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Does LablTk have a future?
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Date: -- (:)
From: David MENTRE <david.mentre@g...>
Subject: About Lablgtk2 (was: e: GUI for OCaml)
Hello Yoann,

2005/8/31, yoann padioleau <padator@wanadoo.fr>:
> > [me:]
> > well documented (with reference manual and tutorial) and with
> >
> You have that for gtk, ok it is not in ocaml but you can make the
> translation quite easily from langage X to ocaml.

Ok, let's me try to reword my criticism: I find the use of Labgtk2
objects not easy at all. I find the use of objects and the class
hierarchy very confusing. Maybe this is just an issue of documenting
the general mapping of Gtk2 signals, objects, ... to OCaml modules and
objects. Maybe ocamldoc should be improved to allow unfolding a method
accessible through the class hierarchy in one class. Or maybe I'm too
stupid to understand the toolkit. Or maybe I'm unable to grasp OCaml
objects. The net result is that using Lablgtk2 is really a pain.

However, I do use Labgtk2 for the graphical interface of my
application so I at least consider that I have written enough code to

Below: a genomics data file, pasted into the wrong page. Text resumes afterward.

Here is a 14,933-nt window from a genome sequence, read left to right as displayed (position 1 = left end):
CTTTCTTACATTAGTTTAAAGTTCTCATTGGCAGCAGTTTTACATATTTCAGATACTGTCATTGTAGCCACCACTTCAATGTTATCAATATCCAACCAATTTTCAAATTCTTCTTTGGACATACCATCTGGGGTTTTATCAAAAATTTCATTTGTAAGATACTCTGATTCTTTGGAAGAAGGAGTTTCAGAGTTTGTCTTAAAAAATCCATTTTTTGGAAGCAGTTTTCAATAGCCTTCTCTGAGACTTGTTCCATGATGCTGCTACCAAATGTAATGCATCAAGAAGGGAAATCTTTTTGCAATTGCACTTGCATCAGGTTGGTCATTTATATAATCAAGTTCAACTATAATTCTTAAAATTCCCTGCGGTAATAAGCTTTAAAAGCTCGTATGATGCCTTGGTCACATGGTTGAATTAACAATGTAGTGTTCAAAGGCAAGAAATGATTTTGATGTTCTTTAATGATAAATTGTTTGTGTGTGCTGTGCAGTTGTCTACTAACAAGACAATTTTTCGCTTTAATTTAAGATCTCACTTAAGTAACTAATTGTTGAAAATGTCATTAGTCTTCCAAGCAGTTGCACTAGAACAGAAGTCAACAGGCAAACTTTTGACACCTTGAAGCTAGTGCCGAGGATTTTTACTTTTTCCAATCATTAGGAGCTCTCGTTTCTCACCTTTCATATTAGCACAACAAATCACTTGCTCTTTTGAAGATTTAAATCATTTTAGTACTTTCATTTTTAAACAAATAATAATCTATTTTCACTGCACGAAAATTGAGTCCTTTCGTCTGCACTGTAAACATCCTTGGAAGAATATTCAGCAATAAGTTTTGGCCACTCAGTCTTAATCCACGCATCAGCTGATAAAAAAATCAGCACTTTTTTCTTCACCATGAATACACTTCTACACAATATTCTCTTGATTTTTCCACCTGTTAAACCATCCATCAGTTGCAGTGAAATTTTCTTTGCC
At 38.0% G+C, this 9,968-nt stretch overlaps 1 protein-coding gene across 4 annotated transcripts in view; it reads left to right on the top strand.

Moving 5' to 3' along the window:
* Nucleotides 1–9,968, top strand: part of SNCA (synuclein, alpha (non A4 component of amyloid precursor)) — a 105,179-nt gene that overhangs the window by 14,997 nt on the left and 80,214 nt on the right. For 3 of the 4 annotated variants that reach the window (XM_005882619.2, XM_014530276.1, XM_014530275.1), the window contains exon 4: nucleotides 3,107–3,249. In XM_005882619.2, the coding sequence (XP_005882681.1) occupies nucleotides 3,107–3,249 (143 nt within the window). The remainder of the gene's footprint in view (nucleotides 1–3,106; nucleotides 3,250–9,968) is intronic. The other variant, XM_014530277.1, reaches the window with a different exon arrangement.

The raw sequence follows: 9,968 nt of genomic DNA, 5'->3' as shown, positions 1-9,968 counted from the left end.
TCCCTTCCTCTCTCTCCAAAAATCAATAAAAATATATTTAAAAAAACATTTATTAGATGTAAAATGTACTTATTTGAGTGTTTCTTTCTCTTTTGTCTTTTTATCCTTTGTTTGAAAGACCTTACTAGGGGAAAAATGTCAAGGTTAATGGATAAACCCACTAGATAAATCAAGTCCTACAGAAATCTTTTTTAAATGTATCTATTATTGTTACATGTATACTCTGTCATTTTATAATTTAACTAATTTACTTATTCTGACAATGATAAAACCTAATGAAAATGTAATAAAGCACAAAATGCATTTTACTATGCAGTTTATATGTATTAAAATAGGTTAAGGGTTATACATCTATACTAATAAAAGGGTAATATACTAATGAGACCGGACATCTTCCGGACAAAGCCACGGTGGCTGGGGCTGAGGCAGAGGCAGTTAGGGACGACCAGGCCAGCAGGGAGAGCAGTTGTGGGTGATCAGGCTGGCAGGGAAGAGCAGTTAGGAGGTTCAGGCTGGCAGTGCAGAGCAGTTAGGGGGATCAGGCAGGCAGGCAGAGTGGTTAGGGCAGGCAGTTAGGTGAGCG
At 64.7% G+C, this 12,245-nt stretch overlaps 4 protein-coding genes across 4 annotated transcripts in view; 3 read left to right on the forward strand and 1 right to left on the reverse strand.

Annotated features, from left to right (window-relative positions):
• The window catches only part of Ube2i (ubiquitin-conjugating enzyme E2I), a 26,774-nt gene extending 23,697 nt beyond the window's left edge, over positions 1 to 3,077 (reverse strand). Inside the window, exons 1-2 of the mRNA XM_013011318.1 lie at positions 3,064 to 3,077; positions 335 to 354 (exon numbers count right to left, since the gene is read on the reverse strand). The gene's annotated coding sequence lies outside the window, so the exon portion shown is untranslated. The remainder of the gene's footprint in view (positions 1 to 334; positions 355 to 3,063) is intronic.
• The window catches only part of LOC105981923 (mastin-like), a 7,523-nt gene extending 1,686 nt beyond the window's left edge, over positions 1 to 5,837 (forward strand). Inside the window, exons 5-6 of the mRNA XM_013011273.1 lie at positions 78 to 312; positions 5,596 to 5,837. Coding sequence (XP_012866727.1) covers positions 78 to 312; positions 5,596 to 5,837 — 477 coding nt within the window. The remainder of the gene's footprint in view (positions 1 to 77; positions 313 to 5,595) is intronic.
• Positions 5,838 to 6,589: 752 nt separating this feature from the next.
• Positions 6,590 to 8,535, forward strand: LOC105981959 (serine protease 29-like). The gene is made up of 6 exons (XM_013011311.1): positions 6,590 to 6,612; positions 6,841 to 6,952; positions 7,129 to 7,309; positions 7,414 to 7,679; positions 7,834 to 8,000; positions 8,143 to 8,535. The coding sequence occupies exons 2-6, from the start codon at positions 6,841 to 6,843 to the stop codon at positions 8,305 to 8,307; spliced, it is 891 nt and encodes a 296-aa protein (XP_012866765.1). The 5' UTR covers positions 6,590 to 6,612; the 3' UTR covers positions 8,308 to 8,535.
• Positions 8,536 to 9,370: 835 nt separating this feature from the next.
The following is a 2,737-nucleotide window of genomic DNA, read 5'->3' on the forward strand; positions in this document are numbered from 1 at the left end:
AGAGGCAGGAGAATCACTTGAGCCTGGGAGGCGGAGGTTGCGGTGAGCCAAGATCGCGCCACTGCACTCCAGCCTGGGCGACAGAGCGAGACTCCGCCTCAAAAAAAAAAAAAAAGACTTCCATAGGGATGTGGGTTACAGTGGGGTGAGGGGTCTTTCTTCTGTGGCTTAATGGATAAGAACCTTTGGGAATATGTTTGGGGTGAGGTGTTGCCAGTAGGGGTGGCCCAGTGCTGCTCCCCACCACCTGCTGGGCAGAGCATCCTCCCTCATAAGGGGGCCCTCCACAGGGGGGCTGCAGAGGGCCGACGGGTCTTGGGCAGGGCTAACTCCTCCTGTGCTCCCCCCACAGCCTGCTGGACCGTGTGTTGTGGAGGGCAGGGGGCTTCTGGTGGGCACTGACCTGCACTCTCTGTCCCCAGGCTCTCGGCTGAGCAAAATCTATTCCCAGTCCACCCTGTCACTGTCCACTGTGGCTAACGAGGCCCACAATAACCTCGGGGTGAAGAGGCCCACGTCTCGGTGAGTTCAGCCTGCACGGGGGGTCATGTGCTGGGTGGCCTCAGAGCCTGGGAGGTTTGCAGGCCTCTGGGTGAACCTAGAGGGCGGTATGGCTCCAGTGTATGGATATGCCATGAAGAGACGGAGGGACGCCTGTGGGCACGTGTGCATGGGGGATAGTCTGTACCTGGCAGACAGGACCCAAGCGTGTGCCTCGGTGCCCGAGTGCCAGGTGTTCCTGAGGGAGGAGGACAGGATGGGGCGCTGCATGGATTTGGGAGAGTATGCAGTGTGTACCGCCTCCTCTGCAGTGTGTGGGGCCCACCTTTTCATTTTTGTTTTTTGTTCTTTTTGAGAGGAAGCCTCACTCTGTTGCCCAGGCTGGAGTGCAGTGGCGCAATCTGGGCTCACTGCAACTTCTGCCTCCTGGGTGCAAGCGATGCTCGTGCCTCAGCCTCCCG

make my own point of view. With all the examples, I'm able to write
basic interface (i.e. buttons, menus, etc.) through copy/paste. But
I'm still not able to write code that would match GUI design I would
like to have.

> > necessary tools (GUI design application) would be very very helpful.
> 
> Do you really find useful such RAD tools ?

Yes. Yes and yes. Have you ever programmed a GTk2 application? Have
you ever see the number of options available for each widget?

I'm using Glade to produce the XML interface for Labgtk2 (of course,
callbacks are written in regular OCaml code). It saved me hours of
interface layout design. I'm not speaking of two buttons into a
window. I'm speaking of sliding panes, with several buttons, text
boxes and TreeView in each, playing with options to make relative
positioning suits your needs.

Yours,
d.